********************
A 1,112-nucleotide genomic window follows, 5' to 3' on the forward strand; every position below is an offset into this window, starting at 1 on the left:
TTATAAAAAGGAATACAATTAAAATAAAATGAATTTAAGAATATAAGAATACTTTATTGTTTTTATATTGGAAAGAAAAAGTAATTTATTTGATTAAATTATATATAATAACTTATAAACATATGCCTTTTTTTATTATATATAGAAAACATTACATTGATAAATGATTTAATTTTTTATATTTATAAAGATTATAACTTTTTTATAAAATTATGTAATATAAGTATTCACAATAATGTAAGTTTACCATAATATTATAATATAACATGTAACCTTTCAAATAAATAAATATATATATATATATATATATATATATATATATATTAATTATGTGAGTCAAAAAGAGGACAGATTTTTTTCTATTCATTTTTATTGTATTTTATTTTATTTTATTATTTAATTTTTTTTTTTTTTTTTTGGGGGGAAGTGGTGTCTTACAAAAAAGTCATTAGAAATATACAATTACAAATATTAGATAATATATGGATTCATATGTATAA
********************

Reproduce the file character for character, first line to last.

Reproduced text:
A 1,112-nucleotide genomic window follows, 5' to 3' on the forward strand; every position below is an offset into this window, starting at 1 on the left:
TTATAAAAAGGAATACAATTAAAATAAAATGAATTTAAGAATATAAGAATACTTTATTGTTTTTATATTGGAAAGAAAAAGTAATTTATTTGATTAAATTATATATAATAACTTATAAACATATGCCTTTTTTTATTATATATAGAAAACATTACATTGATAAATGATTTAATTTTTTATATTTATAAAGATTATAACTTTTTTATAAAATTATGTAATATAAGTATTCACAATAATGTAAGTTTACCATAATATTATAATATAACATGTAACCTTTCAAATAAATAAATATATATATATATATATATATATATATATATATATTAATTATGTGAGTCAAAAAGAGGACAGATTTTTTTCTATTCATTTTTATTGTATTTTATTTTATTTTATTATTTAATTTTTTTTTTTTTTTTTTGGGGGGAAGTGGTGTCTTACAAAAAAGTCATTAGAAATATACAATTACAAATATTAGATAATATATGGATTCATATGTATAA